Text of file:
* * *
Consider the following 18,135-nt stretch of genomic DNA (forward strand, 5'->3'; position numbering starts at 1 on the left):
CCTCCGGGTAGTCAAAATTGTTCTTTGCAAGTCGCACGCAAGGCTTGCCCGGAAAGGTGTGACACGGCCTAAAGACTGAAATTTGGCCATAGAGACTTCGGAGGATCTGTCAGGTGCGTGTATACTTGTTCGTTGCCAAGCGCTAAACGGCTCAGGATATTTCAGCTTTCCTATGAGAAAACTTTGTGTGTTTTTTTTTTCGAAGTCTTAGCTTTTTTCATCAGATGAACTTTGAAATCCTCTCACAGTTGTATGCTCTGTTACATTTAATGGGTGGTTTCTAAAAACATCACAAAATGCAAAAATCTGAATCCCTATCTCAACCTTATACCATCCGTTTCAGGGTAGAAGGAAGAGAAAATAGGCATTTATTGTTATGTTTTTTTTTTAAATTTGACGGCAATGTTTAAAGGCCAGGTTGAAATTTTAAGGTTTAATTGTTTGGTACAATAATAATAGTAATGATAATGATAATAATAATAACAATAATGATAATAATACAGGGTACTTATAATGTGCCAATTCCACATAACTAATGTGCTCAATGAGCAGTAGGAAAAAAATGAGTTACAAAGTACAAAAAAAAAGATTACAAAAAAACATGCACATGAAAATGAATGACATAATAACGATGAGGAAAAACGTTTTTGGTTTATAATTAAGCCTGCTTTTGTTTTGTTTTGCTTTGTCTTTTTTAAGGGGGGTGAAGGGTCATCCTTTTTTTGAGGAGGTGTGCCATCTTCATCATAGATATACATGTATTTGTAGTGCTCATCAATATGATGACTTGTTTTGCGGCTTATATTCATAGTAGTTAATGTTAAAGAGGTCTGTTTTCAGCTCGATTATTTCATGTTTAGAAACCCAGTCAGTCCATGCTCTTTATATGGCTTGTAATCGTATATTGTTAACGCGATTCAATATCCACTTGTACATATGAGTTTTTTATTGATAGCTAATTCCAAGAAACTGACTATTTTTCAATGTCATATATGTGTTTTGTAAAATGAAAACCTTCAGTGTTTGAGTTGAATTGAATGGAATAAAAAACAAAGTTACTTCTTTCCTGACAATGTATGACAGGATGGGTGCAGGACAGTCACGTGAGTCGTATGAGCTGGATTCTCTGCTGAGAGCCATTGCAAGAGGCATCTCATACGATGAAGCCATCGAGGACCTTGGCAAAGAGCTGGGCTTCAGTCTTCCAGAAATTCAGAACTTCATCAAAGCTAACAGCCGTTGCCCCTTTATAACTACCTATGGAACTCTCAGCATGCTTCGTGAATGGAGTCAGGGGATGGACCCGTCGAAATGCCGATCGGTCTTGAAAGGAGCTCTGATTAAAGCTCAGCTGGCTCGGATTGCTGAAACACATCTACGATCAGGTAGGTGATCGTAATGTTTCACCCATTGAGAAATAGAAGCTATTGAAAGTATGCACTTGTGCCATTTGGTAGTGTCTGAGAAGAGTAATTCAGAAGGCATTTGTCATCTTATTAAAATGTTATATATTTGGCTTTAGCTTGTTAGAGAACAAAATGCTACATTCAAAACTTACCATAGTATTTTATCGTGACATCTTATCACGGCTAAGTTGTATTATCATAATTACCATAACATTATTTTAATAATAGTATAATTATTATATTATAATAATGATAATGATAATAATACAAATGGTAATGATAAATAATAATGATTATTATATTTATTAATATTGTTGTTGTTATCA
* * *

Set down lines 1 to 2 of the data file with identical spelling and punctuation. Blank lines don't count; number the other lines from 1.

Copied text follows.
Consider the following 18,135-nt stretch of genomic DNA (forward strand, 5'->3'; position numbering starts at 1 on the left):
CCTCCGGGTAGTCAAAATTGTTCTTTGCAAGTCGCACGCAAGGCTTGCCCGGAAAGGTGTGACACGGCCTAAAGACTGAAATTTGGCCATAGAGACTTCGGAGGATCTGTCAGGTGCGTGTATACTTGTTCGTTGCCAAGCGCTAAACGGCTCAGGATATTTCAGCTTTCCTATGAGAAAACTTTGTGTGTTTTTTTTTTCGAAGTCTTAGCTTTTTTCATCAGATGAACTTTGAAATCCTCTCACAGTTGTATGCTCTGTTACATTTAATGGGTGGTTTCTAAAAACATCACAAAATGCAAAAATCTGAATCCCTATCTCAACCTTATACCATCCGTTTCAGGGTAGAAGGAAGAGAAAATAGGCATTTATTGTTATGTTTTTTTTTTAAATTTGACGGCAATGTTTAAAGGCCAGGTTGAAATTTTAAGGTTTAATTGTTTGGTACAATAATAATAGTAATGATAATGATAATAATAATAACAATAATGATAATAATACAGGGTACTTATAATGTGCCAATTCCACATAACTAATGTGCTCAATGAGCAGTAGGAAAAAAATGAGTTACAAAGTACAAAAAAAAAGATTACAAAAAAACATGCACATGAAAATGAATGACATAATAACGATGAGGAAAAACGTTTTTGGTTTATAATTAAGCCTGCTTTTGTTTTGTTTTGCTTTGTCTTTTTTAAGGGGGGTGAAGGGTCATCCTTTTTTTGAGGAGGTGTGCCATCTTCATCATAGATATACATGTATTTGTAGTGCTCATCAATATGATGACTTGTTTTGCGGCTTATATTCATAGTAGTTAATGTTAAAGAGGTCTGTTTTCAGCTCGATTATTTCATGTTTAGAAACCCAGTCAGTCCATGCTCTTTATATGGCTTGTAATCGTATATTGTTAACGCGATTCAATATCCACTTGTACATATGAGTTTTTTATTGATAGCTAATTCCAAGAAACTGACTATTTTTCAATGTCATATATGTGTTTTGTAAAATGAAAACCTTCAGTGTTTGAGTTGAATTGAATGGAATAAAAAACAAAGTTACTTCTTTCCTGACAATGTATGACAGGATGGGTGCAGGACAGTCACGTGAGTCGTATGAGCTGGATTCTCTGCTGAGAGCCATTGCAAGAGGCATCTCATACGATGAAGCCATCGAGGACCTTGGCAAAGAGCTGGGCTTCAGTCTTCCAGAAATTCAGAACTTCATCAAAGCTAACAGCCGTTGCCCCTTTATAACTACCTATGGAACTCTCAGCATGCTTCGTGAATGGAGTCAGGGGATGGACCCGTCGAAATGCCGATCGGTCTTGAAAGGAGCTCTGATTAAAGCTCAGCTGGCTCGGATTGCTGAAACACATCTACGATCAGGTAGGTGATCGTAATGTTTCACCCATTGAGAAATAGAAGCTATTGAAAGTATGCACTTGTGCCATTTGGTAGTGTCTGAGAAGAGTAATTCAGAAGGCATTTGTCATCTTATTAAAATGTTATATATTTGGCTTTAGCTTGTTAGAGAACAAAATGCTACATTCAAAACTTACCATAGTATTTTATCGTGACATCTTATCACGGCTAAGTTGTATTATCATAATTACCATAACATTATTTTAATAATAGTATAATTATTATATTATAATAATGATAATGATAATAATACAAATGGTAATGATAAATAATAATGATTATTATATTTATTAATATTGTTGTTGTTATCA